Traversal in games is fun.
Not a lot of people will agree with that statement completely. To some it is found in the joy of exploring Zebes in Super Metroid, others will cringe at the many, many sailing trips made in The Wind Waker. Still, it should be fun in essence. It just depends on how the game treats it.
Having picked up Red Dead Redemption, I found myself to be stuck to running and riding my horse pretty much for the entire game. Getting around on the horse is good in itself. You can enjoy the country side while trying to maintain a proper speed and pick up all kind of side missions in the meantime. Yet, it doesn’t even come close to the joy of my latest completed game: Infamous 2.
See, it’s rather obvious developer Sucker Punch made a couple of platform games before embarking on the Infamous series, as they treat traversal as a fun element of the game itself which is enhanced as you progress. You get super-human climbing skills, can grind on electric wires and hover great distances while in the air.
Cowboy vs. Superhero
OK, so it’s a crap comparison. Redemption tries to be realistic open cowboy world and Infamous wants to be a contained superhero comic. But it is obvious traversal is more of a pain in Redemption when the game allows you to skip it altogether. It’s a bit of a cop-out induced by the invoked realism of the setting. In Infamous, getting from one side of town to the other can be a fun in itself; there’s skill and timing involved rather than keeping a button pressed while steering.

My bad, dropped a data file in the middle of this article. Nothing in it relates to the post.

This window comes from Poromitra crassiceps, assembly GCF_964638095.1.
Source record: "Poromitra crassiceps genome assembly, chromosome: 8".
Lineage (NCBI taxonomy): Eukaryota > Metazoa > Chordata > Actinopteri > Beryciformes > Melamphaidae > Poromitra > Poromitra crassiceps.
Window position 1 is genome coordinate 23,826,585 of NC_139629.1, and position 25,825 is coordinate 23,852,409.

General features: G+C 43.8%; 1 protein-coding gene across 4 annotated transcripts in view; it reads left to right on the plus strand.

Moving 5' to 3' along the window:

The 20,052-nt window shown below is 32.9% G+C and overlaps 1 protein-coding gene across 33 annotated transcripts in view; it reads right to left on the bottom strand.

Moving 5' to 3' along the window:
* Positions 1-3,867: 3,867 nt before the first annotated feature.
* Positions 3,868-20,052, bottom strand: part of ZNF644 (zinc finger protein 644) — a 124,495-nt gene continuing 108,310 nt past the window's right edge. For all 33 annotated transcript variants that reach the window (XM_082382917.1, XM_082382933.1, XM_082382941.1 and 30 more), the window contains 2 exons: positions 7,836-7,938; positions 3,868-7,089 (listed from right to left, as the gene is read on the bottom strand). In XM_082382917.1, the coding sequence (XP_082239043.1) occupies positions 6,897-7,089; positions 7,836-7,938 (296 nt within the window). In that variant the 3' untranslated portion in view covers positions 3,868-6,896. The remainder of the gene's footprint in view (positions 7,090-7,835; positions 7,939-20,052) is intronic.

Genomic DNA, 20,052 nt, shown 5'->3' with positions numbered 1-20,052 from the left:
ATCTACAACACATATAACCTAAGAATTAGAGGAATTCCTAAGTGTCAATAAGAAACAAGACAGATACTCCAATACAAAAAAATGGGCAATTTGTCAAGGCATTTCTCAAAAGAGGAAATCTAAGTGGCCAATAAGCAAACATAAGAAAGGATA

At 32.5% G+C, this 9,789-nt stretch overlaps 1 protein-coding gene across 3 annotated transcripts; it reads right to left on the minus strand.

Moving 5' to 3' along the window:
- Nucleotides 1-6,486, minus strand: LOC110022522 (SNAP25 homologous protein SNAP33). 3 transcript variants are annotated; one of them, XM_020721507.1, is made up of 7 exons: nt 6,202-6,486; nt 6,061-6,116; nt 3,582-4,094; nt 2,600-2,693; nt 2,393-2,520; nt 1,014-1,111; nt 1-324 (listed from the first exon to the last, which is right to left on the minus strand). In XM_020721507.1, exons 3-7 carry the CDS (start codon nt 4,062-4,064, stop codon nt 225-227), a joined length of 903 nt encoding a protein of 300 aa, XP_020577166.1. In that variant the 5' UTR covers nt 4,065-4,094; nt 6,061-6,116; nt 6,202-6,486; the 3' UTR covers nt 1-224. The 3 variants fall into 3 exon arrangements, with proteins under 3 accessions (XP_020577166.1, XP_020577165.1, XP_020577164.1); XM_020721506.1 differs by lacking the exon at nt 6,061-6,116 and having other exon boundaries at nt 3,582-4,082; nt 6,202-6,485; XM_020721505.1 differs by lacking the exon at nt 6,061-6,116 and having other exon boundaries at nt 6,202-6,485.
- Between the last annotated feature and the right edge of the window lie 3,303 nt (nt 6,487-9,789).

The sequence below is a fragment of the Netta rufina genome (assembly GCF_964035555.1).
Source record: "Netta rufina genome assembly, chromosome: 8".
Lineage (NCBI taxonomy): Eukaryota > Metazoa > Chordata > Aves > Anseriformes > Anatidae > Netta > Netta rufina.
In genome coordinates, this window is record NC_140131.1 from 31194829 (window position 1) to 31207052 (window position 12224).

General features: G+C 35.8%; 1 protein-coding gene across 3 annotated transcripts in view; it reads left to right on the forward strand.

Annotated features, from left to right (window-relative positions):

Not that Infamous 2 is perfect about it. One of the best traversal-powers is unlocked at the end of the game. Which is always something stupid to do in my opinion as it would have been much more fun to use said power during the other 95% of the side missions I already completed.
Most games that actually do have proper traversal skills fall into this trap. Castlevania: Aria of Sorrow is the absolute worst: putting the one enemy that provides you the best traversal-power in the game right before the final boss. Gee, thanks for nothing.
It’s odd, but somehow being able to enjoy traversing a game world feels so powerful that many game designers put it right at the end of the game. Why? Why not hand it out halfway, giving players a bit of both and providing them the feeling they’ve earned said power.
To fall back to Super Metroid: it teaches you a specific traversal trick (wall jumping) halfway during the game. At that time it’s new, but you quickly realise it has been part of your skill set right from the start. When you then start the game anew, you’ll use this trick way more often, occasionally speeding up your progress (or better).
Maybe it’s time all games started treating exploration and traversal as something the player should enjoy rather than using it as the main drive behind expanding game time. If anything, if a game allows players to be quick about it, they’ll come back to play it again. If only for the feeling of control it provides.